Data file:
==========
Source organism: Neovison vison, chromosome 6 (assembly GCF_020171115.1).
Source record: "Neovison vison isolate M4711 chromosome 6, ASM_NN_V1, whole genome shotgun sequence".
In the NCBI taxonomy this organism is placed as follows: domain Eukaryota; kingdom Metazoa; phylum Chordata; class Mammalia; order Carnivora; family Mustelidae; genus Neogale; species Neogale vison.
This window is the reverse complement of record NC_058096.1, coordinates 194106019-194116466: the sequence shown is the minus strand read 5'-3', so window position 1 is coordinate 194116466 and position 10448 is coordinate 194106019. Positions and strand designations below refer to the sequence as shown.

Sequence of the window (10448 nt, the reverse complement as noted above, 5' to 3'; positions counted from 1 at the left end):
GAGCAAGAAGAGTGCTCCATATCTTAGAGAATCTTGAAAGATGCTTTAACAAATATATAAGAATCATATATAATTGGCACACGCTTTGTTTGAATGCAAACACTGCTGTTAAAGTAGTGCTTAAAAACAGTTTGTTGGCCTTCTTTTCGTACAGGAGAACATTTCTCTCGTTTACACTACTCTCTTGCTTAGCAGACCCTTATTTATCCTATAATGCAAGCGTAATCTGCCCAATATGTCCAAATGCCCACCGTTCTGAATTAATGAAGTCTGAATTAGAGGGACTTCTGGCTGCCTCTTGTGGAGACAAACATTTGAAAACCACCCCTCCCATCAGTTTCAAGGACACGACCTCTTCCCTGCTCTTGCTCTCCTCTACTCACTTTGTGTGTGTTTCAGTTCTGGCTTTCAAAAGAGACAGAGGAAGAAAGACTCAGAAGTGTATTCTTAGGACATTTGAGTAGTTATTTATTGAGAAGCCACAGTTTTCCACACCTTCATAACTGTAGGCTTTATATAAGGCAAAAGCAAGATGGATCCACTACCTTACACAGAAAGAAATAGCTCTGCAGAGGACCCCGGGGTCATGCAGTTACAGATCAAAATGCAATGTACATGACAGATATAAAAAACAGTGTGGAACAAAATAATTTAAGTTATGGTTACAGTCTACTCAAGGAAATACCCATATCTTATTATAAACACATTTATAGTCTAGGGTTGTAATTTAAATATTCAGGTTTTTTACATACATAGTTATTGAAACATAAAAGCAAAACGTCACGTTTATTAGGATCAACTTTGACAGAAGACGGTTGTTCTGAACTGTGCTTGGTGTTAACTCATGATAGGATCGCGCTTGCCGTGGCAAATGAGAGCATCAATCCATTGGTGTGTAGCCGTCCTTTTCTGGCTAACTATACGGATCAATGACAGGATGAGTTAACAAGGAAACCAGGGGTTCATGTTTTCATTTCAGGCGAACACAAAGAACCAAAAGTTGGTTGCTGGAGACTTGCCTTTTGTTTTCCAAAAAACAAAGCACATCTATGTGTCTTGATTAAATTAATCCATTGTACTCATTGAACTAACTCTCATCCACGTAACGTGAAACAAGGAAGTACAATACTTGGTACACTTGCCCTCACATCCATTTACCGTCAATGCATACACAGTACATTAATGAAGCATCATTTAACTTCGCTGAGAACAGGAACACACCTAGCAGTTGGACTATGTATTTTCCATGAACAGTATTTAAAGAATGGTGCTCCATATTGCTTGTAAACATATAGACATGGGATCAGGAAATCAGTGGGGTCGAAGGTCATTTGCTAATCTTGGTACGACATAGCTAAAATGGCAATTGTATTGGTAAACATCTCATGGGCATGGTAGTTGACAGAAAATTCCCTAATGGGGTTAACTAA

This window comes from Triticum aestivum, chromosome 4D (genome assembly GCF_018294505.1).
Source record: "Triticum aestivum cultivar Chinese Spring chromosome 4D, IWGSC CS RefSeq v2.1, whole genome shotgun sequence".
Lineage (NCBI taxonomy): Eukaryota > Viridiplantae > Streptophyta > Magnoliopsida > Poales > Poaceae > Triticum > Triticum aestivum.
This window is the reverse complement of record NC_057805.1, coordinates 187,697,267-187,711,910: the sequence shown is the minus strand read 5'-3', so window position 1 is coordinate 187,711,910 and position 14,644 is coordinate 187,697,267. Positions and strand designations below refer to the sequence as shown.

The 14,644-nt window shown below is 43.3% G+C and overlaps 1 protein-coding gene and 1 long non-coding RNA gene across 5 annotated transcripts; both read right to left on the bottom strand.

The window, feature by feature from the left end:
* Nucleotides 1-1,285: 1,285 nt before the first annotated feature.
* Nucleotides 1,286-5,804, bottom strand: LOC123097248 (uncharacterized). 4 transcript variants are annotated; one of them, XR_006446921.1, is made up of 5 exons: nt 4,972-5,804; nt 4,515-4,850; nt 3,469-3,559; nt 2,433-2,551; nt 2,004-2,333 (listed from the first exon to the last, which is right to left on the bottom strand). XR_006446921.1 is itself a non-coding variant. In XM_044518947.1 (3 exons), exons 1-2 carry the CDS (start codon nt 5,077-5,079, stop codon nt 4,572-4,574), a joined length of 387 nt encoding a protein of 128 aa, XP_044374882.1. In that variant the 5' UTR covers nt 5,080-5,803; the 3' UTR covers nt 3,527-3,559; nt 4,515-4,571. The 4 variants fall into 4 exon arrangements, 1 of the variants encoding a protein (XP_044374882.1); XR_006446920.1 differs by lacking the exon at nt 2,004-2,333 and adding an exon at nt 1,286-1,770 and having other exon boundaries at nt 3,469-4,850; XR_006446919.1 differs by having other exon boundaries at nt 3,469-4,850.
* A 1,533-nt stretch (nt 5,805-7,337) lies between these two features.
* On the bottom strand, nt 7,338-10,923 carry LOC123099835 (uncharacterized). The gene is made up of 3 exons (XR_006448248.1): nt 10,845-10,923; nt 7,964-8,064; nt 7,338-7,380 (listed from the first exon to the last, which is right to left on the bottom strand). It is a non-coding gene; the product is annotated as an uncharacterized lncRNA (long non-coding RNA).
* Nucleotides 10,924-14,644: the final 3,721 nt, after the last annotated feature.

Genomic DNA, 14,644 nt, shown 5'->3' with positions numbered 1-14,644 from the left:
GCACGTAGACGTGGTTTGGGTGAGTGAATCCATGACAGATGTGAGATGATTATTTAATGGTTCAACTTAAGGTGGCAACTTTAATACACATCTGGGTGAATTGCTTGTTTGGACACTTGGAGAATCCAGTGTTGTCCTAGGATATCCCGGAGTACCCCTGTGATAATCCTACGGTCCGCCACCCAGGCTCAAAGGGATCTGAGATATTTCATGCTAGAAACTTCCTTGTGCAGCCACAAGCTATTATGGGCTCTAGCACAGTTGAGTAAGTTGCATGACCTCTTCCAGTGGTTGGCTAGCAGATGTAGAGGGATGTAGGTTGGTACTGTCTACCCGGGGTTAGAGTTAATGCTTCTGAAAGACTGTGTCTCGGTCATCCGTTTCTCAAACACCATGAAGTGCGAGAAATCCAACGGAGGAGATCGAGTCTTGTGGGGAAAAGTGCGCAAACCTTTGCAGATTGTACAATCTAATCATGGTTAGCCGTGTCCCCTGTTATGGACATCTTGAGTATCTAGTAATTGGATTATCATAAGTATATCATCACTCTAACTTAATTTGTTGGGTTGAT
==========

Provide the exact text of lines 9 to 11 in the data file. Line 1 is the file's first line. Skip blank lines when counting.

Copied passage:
Lineage (NCBI taxonomy): Eukaryota > Viridiplantae > Streptophyta > Magnoliopsida > Poales > Poaceae > Triticum > Triticum aestivum.
This window is the reverse complement of record NC_057805.1, coordinates 187,697,267-187,711,910: the sequence shown is the minus strand read 5'-3', so window position 1 is coordinate 187,711,910 and position 14,644 is coordinate 187,697,267. Positions and strand designations below refer to the sequence as shown.

The 14,644-nt window shown below is 43.3% G+C and overlaps 1 protein-coding gene and 1 long non-coding RNA gene across 5 annotated transcripts; both read right to left on the bottom strand.